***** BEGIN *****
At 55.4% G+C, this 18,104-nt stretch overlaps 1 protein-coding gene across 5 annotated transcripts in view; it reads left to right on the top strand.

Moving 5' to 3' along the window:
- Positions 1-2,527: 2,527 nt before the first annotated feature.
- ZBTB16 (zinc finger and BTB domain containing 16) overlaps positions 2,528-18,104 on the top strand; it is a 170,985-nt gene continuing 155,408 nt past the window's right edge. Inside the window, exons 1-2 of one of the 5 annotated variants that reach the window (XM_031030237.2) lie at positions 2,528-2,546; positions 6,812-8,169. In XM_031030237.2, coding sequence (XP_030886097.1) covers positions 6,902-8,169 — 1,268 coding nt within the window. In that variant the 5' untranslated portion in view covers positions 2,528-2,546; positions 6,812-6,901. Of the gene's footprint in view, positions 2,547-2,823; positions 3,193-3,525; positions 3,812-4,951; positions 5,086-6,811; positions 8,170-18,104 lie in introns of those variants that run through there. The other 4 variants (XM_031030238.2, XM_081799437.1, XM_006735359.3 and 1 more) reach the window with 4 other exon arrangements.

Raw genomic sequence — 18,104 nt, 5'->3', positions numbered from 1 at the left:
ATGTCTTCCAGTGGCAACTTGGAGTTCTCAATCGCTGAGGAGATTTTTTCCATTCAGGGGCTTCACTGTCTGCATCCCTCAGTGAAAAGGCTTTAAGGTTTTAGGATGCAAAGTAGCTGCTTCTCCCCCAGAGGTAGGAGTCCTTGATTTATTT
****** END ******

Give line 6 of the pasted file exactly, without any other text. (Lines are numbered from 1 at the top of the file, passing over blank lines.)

ATGTCTTCCAGTGGCAACTTGGAGTTCTCAATCGCTGAGGAGATTTTTTCCATTCAGGGGCTTCACTGTCTGCATCCCTCAGTGAAAAGGCTTTAAGGTTTTAGGATGCAAAGTAGCTGCTTCTCCCCCAGAGGTAGGAGTCCTTGATTTATTT